Perhaps one of the greatest strengths of Urban Meyer's passing attack is how simplified he makes it for his QBs. Meyer understands the capabilities of his players and the capabilities of the defenses he is facing, and because of that, he is able to limit the amount of decisions his players have to make to allow them to play fast and make the correct decisions repeatedly. In his mind, there is no reason to complicate what doesn't need to be complicated; and that not only makes perfect sense, it also shows a lot of restraint that many coaches don't have. On this play, what we see is a very simple play for the offense to run, but also a play design that gives the defense a lot to think about. Simplifying the game for your team while complicating it for the opponent allows your team to execute at a higher level, and that's a constant theme throughout Meyer's playbook. Today we're going to look at how Meyer dials up what he calls a "Follow Pivot" as a fur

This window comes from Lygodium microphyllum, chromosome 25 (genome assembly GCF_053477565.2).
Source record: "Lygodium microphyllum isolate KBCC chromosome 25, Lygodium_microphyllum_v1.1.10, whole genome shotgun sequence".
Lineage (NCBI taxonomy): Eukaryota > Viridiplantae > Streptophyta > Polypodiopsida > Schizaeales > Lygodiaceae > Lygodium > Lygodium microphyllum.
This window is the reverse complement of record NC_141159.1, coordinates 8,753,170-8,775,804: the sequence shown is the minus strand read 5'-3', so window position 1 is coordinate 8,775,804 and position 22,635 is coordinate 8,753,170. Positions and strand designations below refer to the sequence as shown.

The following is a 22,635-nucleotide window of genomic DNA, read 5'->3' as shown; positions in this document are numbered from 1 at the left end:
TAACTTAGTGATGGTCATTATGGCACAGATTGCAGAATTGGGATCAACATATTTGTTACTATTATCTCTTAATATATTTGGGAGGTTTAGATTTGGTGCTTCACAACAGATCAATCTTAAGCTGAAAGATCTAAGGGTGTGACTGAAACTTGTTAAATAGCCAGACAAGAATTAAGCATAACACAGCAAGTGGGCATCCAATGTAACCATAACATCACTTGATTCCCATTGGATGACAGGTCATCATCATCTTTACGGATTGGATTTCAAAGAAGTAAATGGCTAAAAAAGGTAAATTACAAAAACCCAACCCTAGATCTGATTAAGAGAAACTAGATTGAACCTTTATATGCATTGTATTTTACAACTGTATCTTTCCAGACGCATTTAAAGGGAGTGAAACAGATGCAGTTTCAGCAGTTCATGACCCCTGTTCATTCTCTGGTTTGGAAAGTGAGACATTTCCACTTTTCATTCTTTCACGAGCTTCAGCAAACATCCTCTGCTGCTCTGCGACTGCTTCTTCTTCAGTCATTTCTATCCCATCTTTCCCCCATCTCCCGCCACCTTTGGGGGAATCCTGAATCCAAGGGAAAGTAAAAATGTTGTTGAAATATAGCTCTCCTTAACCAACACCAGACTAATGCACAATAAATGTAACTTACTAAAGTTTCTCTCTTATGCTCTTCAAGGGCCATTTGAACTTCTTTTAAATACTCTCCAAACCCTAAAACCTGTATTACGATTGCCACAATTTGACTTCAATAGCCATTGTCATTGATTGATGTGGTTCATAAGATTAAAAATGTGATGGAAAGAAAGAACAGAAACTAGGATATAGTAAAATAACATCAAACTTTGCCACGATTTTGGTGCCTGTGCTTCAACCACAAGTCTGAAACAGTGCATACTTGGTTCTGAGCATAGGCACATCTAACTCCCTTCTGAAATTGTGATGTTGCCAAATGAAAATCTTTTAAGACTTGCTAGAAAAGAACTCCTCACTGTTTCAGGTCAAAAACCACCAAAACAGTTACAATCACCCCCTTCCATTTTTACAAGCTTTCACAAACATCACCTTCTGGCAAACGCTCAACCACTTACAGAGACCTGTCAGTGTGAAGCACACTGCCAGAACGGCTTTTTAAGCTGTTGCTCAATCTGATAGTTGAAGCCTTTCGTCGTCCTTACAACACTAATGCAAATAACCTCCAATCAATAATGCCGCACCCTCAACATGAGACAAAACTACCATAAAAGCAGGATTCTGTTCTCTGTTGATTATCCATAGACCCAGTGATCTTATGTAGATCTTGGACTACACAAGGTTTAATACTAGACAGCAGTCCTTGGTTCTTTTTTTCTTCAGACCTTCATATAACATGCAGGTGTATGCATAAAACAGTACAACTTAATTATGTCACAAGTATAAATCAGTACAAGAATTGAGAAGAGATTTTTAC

Showing posts from April, 2016
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By Space Coyote -
Michigan's offense is going to pull a lot of OL. Similarly, Michigan's defense is going to see more teams increasingly go to pulling OL as more teams shift back to man/gap schemes and away from the zone oriented teams. Of those plays, Power O is probably the most relied upon for opponents. In this article, we are going to look at how Michigan defends the Power O and why they defend it this way. In my next post, I'll discuss how an offense can react to it. Previously, I've discussed how MSU defends Power .